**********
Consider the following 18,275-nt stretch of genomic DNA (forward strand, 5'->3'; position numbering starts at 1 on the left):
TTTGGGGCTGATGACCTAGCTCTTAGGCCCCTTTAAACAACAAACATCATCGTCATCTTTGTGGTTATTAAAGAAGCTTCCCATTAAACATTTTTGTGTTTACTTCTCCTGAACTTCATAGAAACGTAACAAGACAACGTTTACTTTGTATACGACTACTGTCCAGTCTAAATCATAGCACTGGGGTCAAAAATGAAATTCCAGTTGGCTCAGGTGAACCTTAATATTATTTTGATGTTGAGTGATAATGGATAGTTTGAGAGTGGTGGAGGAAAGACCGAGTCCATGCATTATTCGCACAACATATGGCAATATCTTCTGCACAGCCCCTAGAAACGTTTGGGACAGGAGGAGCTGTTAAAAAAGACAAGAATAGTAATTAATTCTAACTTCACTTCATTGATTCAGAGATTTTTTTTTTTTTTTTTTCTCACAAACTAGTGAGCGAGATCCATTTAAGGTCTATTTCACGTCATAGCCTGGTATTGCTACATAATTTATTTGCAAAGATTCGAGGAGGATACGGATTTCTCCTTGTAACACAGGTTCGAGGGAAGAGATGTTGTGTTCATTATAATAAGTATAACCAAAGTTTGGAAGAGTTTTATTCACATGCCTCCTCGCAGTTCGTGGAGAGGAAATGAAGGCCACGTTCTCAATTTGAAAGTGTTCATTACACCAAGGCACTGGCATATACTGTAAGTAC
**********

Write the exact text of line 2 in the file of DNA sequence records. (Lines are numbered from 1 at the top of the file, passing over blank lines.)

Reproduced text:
TTTGGGGCTGATGACCTAGCTCTTAGGCCCCTTTAAACAACAAACATCATCGTCATCTTTGTGGTTATTAAAGAAGCTTCCCATTAAACATTTTTGTGTTTACTTCTCCTGAACTTCATAGAAACGTAACAAGACAACGTTTACTTTGTATACGACTACTGTCCAGTCTAAATCATAGCACTGGGGTCAAAAATGAAATTCCAGTTGGCTCAGGTGAACCTTAATATTATTTTGATGTTGAGTGATAATGGATAGTTTGAGAGTGGTGGAGGAAAGACCGAGTCCATGCATTATTCGCACAACATATGGCAATATCTTCTGCACAGCCCCTAGAAACGTTTGGGACAGGAGGAGCTGTTAAAAAAGACAAGAATAGTAATTAATTCTAACTTCACTTCATTGATTCAGAGATTTTTTTTTTTTTTTTTTCTCACAAACTAGTGAGCGAGATCCATTTAAGGTCTATTTCACGTCATAGCCTGGTATTGCTACATAATTTATTTGCAAAGATTCGAGGAGGATACGGATTTCTCCTTGTAACACAGGTTCGAGGGAAGAGATGTTGTGTTCATTATAATAAGTATAACCAAAGTTTGGAAGAGTTTTATTCACATGCCTCCTCGCAGTTCGTGGAGAGGAAATGAAGGCCACGTTCTCAATTTGAAAGTGTTCATTACACCAAGGCACTGGCATATACTGTAAGTAC